Some of my friends suggested that it might be interesting for me to tell you the story of Bbuuzzb and how it came to be. In case you do not know, Bbuuzzb is the Future Lab GPL database engine.
In the early part of 1995, my good friend Chris and I were discussing database engines and came to the conclusion that the world needed yet another database engine :-). We agreed that current database engines were too bloated and were also too restrictive. Chris and I have many years of experience with databases and especially admire the following database characteristics:
Chris and I agreed that it would be nice to have a compact database engine that had all the features mentioned above. I told Chris that I would embark on creating this engine.
The initial versions of the engine were build to run under native DOS using the Turbo C/C++ V3.0 compiler. I coded the engine in C to remain compact, portable and fast.
By the end of 1996, I had a feature rich, fairly stable version of engine. Or so I thought.
In the beginning of 1997, I decided I would like to create a client/server version of the database and having already worked with and admired QNX, I decided to port the engine to QNX.
As soon as I began to compile and run the engine under QNX, it became quite clear that the foundation of the engine was unstable because as I added more features, the engine began to crumble. I had experienced this before where a DOS application would compile and run properly but when moved to a Unix OS, the application would become unstable. The reality is that Unix is a protected OS that does not allow the application to misbehave. DOS, on the other hand, has no protection whatsoever. QNX, in particular, is very protective and does not allow any monkey business from applications.
For about a year, I went through the cycle of adding new features which would cause the engine to become unstable. I would then hunt for these new bugs, swat them, and the cycle continued. I still had the impression that some parts of the foundation had problems but I could not put my finger on anything in particular. This is very typical of memory allocation bugs. Very frustrating!
In 1998, I hit upon the idea of a validation suite. A program that would randomly pick a database operation code and execute it. This seemed a good way of making sure that the engine was stable and was doing what it should be. This is how the dbstress application was created.
As the development continued, I wanted a way to create client/server versions of the engine and applications for other platforms but I did not know how to do this. The only client/server version I had at that point was the QNX version which uses QNX message passing as its IPC (interprocess communication method).
As luck would happen, in March of 1998, I started a new job for a company that is involved in building software for about 20 different platforms. This gave me an excellent opportunity to learn about other IPC's. This company uses TCP sockets, RPC and XDR to communicate from one machine to another, no matter what the platform.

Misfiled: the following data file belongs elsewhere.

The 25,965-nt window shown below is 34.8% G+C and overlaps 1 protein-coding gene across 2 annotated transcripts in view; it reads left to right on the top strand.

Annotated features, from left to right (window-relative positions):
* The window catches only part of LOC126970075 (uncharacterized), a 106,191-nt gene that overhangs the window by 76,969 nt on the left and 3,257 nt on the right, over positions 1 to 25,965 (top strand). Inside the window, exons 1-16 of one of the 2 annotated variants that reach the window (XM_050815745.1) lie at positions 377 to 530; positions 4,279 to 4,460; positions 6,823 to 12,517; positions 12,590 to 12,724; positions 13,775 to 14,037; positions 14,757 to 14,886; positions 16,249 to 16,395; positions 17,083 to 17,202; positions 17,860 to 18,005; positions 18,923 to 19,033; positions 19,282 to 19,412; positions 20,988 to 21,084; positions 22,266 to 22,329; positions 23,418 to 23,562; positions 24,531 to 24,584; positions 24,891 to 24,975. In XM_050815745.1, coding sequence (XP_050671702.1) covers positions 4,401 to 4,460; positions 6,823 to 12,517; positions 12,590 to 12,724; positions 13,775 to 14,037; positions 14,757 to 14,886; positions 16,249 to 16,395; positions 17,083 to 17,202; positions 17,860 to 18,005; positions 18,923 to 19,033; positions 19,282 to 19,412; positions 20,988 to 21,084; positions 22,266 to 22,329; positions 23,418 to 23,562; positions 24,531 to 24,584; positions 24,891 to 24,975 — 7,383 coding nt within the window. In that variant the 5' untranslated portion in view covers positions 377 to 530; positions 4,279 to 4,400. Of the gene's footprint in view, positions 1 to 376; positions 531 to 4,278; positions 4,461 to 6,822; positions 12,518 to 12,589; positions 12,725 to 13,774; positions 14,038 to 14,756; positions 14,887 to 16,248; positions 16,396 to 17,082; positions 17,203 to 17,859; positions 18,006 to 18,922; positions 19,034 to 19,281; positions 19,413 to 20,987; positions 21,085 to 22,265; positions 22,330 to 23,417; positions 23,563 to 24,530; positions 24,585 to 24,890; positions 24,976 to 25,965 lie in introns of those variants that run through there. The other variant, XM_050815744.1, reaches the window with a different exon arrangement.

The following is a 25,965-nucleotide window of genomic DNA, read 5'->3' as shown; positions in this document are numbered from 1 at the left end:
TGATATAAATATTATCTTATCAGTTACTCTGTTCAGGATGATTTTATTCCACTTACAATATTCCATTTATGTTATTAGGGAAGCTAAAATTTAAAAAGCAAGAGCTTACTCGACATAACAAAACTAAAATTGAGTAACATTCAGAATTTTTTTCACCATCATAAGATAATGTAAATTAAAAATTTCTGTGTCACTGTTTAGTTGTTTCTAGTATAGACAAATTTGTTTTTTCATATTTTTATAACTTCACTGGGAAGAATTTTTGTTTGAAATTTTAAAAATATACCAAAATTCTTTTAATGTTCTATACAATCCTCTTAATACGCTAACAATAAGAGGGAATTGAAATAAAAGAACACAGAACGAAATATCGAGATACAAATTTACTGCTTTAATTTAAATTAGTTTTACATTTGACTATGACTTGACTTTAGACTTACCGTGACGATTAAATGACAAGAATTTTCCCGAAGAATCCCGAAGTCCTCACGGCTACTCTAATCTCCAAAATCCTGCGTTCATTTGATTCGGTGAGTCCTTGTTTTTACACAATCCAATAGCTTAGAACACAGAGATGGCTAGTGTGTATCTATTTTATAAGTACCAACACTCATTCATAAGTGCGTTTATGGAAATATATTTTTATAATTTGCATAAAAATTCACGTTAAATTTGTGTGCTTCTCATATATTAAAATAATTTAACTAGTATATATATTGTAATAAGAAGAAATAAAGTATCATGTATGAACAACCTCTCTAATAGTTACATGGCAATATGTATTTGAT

I spent months researching TCP sockets and finally figured out how they work and how RPC and XDR factor into this. I decided that I would use TCP sockets for interprocess communication but that I would not use RPC or XDR for the following reasons:
I then went about porting the QNX code to Windows 32bit using WinSock. I soon ran into the problem that WinSock is not really the same as the Berkeley socket under Unix which is the model I was studying. By late 1998, I had the Bbuuzzb engine, server and applications running under Windows 32bit using WinSock.
In early 1999, I then ported the Windows code to HP-UX. I wanted to port first to Linux but did not have Linux running and lacked enough hardware to get this going. It was, at this point, that I ran into the most difficulty with sockets trying to make my Bbuuzzb client/server API's multiplatform so that one code set can be used for all platforms that use sockets.
Within a couple of months, I had everything functioning under HP-UX. At this point, I bought an old Pentium 166 and turned this into my Linux machine. I choose Red Hat because of RPM (Red Hat package manager) and the idea that, some day, I would develop Red Hat packages.
Once the Linux machine was installed and configured and I had worked out the name resolution issues, ported the Bbuuzzb code to Red Hat Linux in July 1999.
The last item I should explain is the name. During most of its life Bbuuzzb was simply referred to as dbeng which stands simply for database engine. When you look through the C code, you will still find plenty of references to dbeng. As I was getting closer to packaging the GPL software, Chris asked me what name I was going to use for the database. He suggested DickBase as an obvious pun on my name (and other things :-). I liked the name but thought it had, shall we say, other overtones. I thought of the custom license plate that I have which is bbuuzz referring to a nick name of mine. I took this and added the b onto the end to indicate base. Pretty stupid huh! I now have one or two interesting names that I can use but I will leave it this way as a reminder of what happens when you are in a hurry.